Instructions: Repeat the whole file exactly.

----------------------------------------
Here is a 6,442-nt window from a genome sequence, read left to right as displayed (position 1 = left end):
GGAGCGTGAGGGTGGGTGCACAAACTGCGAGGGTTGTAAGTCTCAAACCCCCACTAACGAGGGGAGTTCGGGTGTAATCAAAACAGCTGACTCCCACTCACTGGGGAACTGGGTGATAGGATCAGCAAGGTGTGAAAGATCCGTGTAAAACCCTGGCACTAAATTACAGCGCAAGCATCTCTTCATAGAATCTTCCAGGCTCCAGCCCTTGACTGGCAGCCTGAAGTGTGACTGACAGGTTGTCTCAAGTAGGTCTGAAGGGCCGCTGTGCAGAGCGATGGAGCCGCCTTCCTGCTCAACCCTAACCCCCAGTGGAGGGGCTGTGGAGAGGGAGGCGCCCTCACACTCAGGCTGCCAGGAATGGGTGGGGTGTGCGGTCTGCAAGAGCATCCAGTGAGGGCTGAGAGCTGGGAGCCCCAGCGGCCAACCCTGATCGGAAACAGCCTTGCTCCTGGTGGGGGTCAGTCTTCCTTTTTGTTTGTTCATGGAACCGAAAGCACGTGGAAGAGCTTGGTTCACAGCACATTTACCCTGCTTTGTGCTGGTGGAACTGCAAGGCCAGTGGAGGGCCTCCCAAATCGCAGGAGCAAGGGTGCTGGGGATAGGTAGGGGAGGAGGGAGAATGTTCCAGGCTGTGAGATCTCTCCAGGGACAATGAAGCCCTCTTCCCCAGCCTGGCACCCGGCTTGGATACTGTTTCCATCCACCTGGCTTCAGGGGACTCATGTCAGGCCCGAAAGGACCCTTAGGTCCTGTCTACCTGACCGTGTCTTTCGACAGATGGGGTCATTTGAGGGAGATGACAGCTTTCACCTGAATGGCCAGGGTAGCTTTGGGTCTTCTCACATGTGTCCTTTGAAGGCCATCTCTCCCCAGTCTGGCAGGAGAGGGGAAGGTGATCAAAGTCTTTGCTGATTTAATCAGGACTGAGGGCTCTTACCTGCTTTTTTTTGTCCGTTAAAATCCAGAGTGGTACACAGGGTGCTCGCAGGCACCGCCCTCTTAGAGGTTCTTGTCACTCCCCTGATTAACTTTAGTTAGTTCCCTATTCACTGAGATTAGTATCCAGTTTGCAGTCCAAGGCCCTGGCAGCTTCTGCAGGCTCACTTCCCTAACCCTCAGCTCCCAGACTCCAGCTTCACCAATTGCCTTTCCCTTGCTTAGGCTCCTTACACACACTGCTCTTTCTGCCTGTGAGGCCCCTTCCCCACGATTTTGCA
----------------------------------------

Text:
Here is a 6,442-nt window from a genome sequence, read left to right as displayed (position 1 = left end):
GGAGCGTGAGGGTGGGTGCACAAACTGCGAGGGTTGTAAGTCTCAAACCCCCACTAACGAGGGGAGTTCGGGTGTAATCAAAACAGCTGACTCCCACTCACTGGGGAACTGGGTGATAGGATCAGCAAGGTGTGAAAGATCCGTGTAAAACCCTGGCACTAAATTACAGCGCAAGCATCTCTTCATAGAATCTTCCAGGCTCCAGCCCTTGACTGGCAGCCTGAAGTGTGACTGACAGGTTGTCTCAAGTAGGTCTGAAGGGCCGCTGTGCAGAGCGATGGAGCCGCCTTCCTGCTCAACCCTAACCCCCAGTGGAGGGGCTGTGGAGAGGGAGGCGCCCTCACACTCAGGCTGCCAGGAATGGGTGGGGTGTGCGGTCTGCAAGAGCATCCAGTGAGGGCTGAGAGCTGGGAGCCCCAGCGGCCAACCCTGATCGGAAACAGCCTTGCTCCTGGTGGGGGTCAGTCTTCCTTTTTGTTTGTTCATGGAACCGAAAGCACGTGGAAGAGCTTGGTTCACAGCACATTTACCCTGCTTTGTGCTGGTGGAACTGCAAGGCCAGTGGAGGGCCTCCCAAATCGCAGGAGCAAGGGTGCTGGGGATAGGTAGGGGAGGAGGGAGAATGTTCCAGGCTGTGAGATCTCTCCAGGGACAATGAAGCCCTCTTCCCCAGCCTGGCACCCGGCTTGGATACTGTTTCCATCCACCTGGCTTCAGGGGACTCATGTCAGGCCCGAAAGGACCCTTAGGTCCTGTCTACCTGACCGTGTCTTTCGACAGATGGGGTCATTTGAGGGAGATGACAGCTTTCACCTGAATGGCCAGGGTAGCTTTGGGTCTTCTCACATGTGTCCTTTGAAGGCCATCTCTCCCCAGTCTGGCAGGAGAGGGGAAGGTGATCAAAGTCTTTGCTGATTTAATCAGGACTGAGGGCTCTTACCTGCTTTTTTTTGTCCGTTAAAATCCAGAGTGGTACACAGGGTGCTCGCAGGCACCGCCCTCTTAGAGGTTCTTGTCACTCCCCTGATTAACTTTAGTTAGTTCCCTATTCACTGAGATTAGTATCCAGTTTGCAGTCCAAGGCCCTGGCAGCTTCTGCAGGCTCACTTCCCTAACCCTCAGCTCCCAGACTCCAGCTTCACCAATTGCCTTTCCCTTGCTTAGGCTCCTTACACACACTGCTCTTTCTGCCTGTGAGGCCCCTTCCCCACGATTTTGCA